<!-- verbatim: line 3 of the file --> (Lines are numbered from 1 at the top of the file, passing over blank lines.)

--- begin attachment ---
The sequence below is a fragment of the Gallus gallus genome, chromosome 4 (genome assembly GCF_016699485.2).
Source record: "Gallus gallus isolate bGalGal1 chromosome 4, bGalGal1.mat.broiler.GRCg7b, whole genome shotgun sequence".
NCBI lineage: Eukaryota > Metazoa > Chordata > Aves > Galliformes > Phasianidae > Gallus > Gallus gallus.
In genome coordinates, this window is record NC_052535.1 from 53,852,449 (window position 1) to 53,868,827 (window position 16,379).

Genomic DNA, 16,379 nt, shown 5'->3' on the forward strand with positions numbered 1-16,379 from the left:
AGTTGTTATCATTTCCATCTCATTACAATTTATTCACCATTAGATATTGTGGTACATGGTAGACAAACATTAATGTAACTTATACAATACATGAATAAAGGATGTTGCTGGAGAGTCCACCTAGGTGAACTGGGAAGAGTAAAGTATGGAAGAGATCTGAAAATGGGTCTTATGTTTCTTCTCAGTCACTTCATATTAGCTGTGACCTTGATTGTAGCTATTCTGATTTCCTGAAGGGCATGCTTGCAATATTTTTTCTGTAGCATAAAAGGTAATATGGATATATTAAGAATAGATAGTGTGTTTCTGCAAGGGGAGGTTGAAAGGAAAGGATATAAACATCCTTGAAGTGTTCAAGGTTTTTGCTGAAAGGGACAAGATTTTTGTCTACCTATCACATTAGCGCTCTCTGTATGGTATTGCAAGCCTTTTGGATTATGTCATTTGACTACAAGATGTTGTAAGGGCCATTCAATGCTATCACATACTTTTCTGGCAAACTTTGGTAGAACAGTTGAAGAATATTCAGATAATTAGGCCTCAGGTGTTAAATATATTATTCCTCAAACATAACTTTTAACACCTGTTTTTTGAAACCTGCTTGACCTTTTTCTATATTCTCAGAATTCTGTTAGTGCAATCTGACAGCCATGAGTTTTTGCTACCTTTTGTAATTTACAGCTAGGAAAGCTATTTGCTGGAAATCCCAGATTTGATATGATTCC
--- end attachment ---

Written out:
NCBI lineage: Eukaryota > Metazoa > Chordata > Aves > Galliformes > Phasianidae > Gallus > Gallus gallus.